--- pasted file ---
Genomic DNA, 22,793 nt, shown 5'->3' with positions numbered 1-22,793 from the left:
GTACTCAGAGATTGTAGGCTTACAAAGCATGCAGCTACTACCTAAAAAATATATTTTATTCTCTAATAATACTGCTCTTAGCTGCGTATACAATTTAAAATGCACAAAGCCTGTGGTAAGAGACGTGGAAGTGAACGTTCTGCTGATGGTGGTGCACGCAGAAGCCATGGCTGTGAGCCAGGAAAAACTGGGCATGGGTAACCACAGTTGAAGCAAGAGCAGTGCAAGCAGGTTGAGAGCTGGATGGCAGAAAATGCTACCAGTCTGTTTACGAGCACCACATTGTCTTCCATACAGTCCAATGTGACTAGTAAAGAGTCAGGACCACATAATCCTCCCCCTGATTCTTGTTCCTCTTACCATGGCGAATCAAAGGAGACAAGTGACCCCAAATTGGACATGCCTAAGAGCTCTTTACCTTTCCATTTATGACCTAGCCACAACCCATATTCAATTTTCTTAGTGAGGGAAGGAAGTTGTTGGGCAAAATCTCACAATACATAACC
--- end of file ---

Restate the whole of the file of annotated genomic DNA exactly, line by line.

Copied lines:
Genomic DNA, 22,793 nt, shown 5'->3' with positions numbered 1-22,793 from the left:
GTACTCAGAGATTGTAGGCTTACAAAGCATGCAGCTACTACCTAAAAAATATATTTTATTCTCTAATAATACTGCTCTTAGCTGCGTATACAATTTAAAATGCACAAAGCCTGTGGTAAGAGACGTGGAAGTGAACGTTCTGCTGATGGTGGTGCACGCAGAAGCCATGGCTGTGAGCCAGGAAAAACTGGGCATGGGTAACCACAGTTGAAGCAAGAGCAGTGCAAGCAGGTTGAGAGCTGGATGGCAGAAAATGCTACCAGTCTGTTTACGAGCACCACATTGTCTTCCATACAGTCCAATGTGACTAGTAAAGAGTCAGGACCACATAATCCTCCCCCTGATTCTTGTTCCTCTTACCATGGCGAATCAAAGGAGACAAGTGACCCCAAATTGGACATGCCTAAGAGCTCTTTACCTTTCCATTTATGACCTAGCCACAACCCATATTCAATTTTCTTAGTGAGGGAAGGAAGTTGTTGGGCAAAATCTCACAATACATAACC